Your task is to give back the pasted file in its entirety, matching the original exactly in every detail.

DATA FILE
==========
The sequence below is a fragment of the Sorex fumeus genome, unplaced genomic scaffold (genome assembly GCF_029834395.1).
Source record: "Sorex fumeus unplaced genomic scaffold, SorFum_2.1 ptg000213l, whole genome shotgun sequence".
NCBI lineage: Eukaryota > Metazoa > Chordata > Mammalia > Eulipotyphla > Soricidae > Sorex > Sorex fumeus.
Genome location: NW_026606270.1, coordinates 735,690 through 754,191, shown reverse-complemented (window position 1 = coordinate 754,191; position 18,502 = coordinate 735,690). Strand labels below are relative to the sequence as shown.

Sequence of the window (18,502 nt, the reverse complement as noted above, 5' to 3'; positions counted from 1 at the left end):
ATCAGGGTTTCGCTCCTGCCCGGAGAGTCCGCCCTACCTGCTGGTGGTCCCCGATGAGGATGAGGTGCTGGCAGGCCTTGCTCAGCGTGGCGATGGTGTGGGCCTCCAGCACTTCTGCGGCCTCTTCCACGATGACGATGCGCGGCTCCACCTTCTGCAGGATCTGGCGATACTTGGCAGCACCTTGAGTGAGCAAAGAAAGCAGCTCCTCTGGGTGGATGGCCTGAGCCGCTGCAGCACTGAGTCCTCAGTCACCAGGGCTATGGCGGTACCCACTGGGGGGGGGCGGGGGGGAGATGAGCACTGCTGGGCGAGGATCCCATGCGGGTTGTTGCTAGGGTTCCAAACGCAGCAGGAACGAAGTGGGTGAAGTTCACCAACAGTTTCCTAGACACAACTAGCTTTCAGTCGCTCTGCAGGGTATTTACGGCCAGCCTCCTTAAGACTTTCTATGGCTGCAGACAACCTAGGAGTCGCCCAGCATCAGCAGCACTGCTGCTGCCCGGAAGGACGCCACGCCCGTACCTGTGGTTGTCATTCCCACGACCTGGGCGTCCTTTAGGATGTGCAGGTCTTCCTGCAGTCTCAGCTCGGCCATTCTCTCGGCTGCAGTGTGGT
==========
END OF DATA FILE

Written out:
The sequence below is a fragment of the Sorex fumeus genome, unplaced genomic scaffold (genome assembly GCF_029834395.1).
Source record: "Sorex fumeus unplaced genomic scaffold, SorFum_2.1 ptg000213l, whole genome shotgun sequence".
NCBI lineage: Eukaryota > Metazoa > Chordata > Mammalia > Eulipotyphla > Soricidae > Sorex > Sorex fumeus.
Genome location: NW_026606270.1, coordinates 735,690 through 754,191, shown reverse-complemented (window position 1 = coordinate 754,191; position 18,502 = coordinate 735,690). Strand labels below are relative to the sequence as shown.

Sequence of the window (18,502 nt, the reverse complement as noted above, 5' to 3'; positions counted from 1 at the left end):
ATCAGGGTTTCGCTCCTGCCCGGAGAGTCCGCCCTACCTGCTGGTGGTCCCCGATGAGGATGAGGTGCTGGCAGGCCTTGCTCAGCGTGGCGATGGTGTGGGCCTCCAGCACTTCTGCGGCCTCTTCCACGATGACGATGCGCGGCTCCACCTTCTGCAGGATCTGGCGATACTTGGCAGCACCTTGAGTGAGCAAAGAAAGCAGCTCCTCTGGGTGGATGGCCTGAGCCGCTGCAGCACTGAGTCCTCAGTCACCAGGGCTATGGCGGTACCCACTGGGGGGGGGCGGGGGGGAGATGAGCACTGCTGGGCGAGGATCCCATGCGGGTTGTTGCTAGGGTTCCAAACGCAGCAGGAACGAAGTGGGTGAAGTTCACCAACAGTTTCCTAGACACAACTAGCTTTCAGTCGCTCTGCAGGGTATTTACGGCCAGCCTCCTTAAGACTTTCTATGGCTGCAGACAACCTAGGAGTCGCCCAGCATCAGCAGCACTGCTGCTGCCCGGAAGGACGCCACGCCCGTACCTGTGGTTGTCATTCCCACGACCTGGGCGTCCTTTAGGATGTGCAGGTCTTCCTGCAGTCTCAGCTCGGCCATTCTCTCGGCTGCAGTGTGGT